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Bioterror: A Boon for Biotech


If FY 2004 government spending plans pan out, there will be more than $2.5 billion available in US federal funding for biodefense research next year, $1.63 billion alone from the National Institute for Allergies and Infectious Diseases. The money isn’t earmarked for life sciences research labs, per se, but it’s hard to imagine a bioweapons detection technology or an infectious disease study that wouldn’t somehow incorporate the knowledge derived from the human genome sequence.

In this month’s cover story, GT Senior Editor John MacNeil poses the question, “Can Your Work Contribute to Biodefense?” Some molecular biologists have already realized that it wouldn’t take much to adapt their non-defense-related research to anti-terrorism efforts, and to tap into the budget boon. Whatever you think of the Bush administration’s approaches to biotech policy or its overall defense spending plan, it’s reasonable to expect that the monies allocated by the Centers for Disease Control, the National Center for Infectious Diseases, and NIAID will be generally good news for the genomics sector by spurring new research and more investment, and even by supporting the development of new technologies with applications to medicine and agriculture outside of defense.

Our cover illustration, by the way, is obviously not the scene of a bioterror attack. It’s a photo taken here in lower Manhattan on September 11, 2001. Because that cataclysmic day, however, was what spurred the new anti-bioterror spending, and because, whether correctly or not, it is linked in many minds to the anthrax mailings that followed, the scene conveys the sort of horror that we hope biodefense development will save any of us from having to experience again. Kevin Clarke, a photographer whose work first appeared in GT in April 2003, took the picture on West Street that day. In his trademark style, Clarke overlaid the print with the genetic sequence of another subject — a survivor of the disaster. The photo and others from the scene are featured in Clarke’s book, “Mikey Flowers 9/11: Ashes to Ashes, Dust to DNA.” (See Clarke’s bio on p. 10 for more information.)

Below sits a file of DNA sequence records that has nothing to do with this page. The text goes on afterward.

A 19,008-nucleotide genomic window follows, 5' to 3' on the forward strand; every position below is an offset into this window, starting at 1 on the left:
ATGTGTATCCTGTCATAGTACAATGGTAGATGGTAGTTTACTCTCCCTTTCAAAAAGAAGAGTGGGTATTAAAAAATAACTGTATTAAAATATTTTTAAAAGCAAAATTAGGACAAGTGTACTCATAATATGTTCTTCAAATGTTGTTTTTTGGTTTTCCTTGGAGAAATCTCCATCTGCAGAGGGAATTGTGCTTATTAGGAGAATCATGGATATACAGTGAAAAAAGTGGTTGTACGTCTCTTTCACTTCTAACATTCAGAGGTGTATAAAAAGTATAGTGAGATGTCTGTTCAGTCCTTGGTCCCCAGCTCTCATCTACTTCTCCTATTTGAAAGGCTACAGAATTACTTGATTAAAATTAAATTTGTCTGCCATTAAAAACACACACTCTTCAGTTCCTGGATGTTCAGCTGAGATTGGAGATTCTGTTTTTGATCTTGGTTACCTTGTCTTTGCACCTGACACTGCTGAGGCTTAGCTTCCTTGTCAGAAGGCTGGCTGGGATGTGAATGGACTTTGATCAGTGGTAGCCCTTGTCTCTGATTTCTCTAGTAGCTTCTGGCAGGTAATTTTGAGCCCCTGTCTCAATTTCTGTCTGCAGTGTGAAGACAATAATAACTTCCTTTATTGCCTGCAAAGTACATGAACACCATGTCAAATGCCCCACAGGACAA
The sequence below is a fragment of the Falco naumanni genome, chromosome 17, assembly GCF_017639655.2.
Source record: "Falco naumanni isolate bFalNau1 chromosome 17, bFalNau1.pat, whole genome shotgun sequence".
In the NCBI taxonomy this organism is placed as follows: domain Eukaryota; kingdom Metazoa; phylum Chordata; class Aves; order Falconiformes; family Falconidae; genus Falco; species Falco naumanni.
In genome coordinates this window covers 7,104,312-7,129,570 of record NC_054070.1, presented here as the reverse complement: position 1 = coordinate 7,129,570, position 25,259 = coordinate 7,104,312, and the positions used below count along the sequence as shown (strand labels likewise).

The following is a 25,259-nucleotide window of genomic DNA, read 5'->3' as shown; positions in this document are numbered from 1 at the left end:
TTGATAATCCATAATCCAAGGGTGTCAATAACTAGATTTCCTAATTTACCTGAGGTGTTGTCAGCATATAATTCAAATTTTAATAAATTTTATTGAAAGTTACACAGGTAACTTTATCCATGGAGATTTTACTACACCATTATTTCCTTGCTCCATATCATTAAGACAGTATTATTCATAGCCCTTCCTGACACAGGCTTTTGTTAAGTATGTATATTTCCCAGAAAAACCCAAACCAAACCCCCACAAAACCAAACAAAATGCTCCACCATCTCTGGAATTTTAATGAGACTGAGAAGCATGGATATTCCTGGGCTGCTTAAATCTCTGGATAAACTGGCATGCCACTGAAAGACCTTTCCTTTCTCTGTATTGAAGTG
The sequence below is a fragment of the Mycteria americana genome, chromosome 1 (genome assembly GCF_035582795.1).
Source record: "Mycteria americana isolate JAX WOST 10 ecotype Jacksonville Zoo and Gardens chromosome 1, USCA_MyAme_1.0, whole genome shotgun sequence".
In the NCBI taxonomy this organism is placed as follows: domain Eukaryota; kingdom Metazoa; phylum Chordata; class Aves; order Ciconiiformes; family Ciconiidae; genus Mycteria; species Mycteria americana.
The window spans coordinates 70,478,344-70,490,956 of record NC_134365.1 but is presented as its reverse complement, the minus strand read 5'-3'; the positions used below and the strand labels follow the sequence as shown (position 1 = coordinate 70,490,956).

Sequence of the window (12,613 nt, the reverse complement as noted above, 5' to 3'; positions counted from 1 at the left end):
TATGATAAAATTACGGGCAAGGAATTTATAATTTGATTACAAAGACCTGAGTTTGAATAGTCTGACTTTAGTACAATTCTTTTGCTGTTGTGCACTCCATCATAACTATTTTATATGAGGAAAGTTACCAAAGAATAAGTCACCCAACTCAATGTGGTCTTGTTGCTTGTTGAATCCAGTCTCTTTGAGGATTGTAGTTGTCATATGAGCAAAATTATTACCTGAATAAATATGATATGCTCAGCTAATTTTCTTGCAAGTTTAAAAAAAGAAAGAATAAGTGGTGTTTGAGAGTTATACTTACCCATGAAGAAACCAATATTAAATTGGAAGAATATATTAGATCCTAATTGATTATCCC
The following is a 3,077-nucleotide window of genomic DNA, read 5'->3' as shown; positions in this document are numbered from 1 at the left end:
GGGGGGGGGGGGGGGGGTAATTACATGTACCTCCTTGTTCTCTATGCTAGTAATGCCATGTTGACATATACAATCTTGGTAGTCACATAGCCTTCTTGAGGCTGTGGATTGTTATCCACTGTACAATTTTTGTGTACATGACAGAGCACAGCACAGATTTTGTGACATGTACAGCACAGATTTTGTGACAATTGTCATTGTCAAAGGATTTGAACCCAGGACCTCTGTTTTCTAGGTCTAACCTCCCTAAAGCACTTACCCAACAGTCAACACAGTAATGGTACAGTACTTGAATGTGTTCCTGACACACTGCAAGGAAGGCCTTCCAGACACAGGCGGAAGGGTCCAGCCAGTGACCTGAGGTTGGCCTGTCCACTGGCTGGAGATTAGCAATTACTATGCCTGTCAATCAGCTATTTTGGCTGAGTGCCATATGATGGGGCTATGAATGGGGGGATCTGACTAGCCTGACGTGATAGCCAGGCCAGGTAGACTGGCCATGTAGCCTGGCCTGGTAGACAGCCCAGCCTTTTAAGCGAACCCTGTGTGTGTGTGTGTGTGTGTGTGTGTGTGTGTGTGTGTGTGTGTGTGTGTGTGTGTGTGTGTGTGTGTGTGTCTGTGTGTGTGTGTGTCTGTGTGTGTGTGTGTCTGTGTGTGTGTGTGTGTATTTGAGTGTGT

In other new genomics technology coverage this issue, Managing Editor Meredith Salisbury demonstrates once again that we’re not post-genomic yet. She has compiled a summary of genome sequencing instruments and methods under development. After formulating her list of 14 new technologies, Meredith spoke with an industry heavyweight who’d been keeping track of new sequencing technologies for the NIH. Seeing as how a comparison of their two lists revealed that Meredith had managed to uncover a few that were news even to him, we’re quite sure you’ll read about some things here you haven’t seen anywhere else.

One final note to faithful readers and fans of Nat Goodman’s IT Guy column: Nat now appears every other month instead of monthly in GT. And lest anyone gets panicky when they realize that he’s absent from this issue and will be again in August, here’s an IT Guy alert: Nat is taking the summer off but will make up for it with a double-header in September and October.

Adrienne J. Burke, Editor in Chief

Coming next month in GT:

• Are you paid what you’re worth? GT’s genomics sector salary survey.

• The new breed of disease-focused genome research centers

• How physicians will hold up pharmacogenomics progress

The Scan

Vaccine Update Recommended

A US Food and Drug Administration panel recommends booster vaccines be updated to target Omicron, CNBC reports.

US to Make More Vaccines for Monkeypox Available

The US is to make nearly 300,000 vaccine doses available in the coming weeks to stem the spread of human monkeypox virus, according to NPR.

Sentence Appealed

The Associated Press reports that Swedish prosecutors are appealing the sentence given to a surgeon once lauded for transplanting synthetic tracheas but then convicted of causing bodily harm.

Genome Biology Papers on COVID-19 Effector Genes, Virtual ChIP-seq, scDART

In Genome Biology this week: proposed COVID-19 effector genes, method to predict transcription factor binding patterns, and more.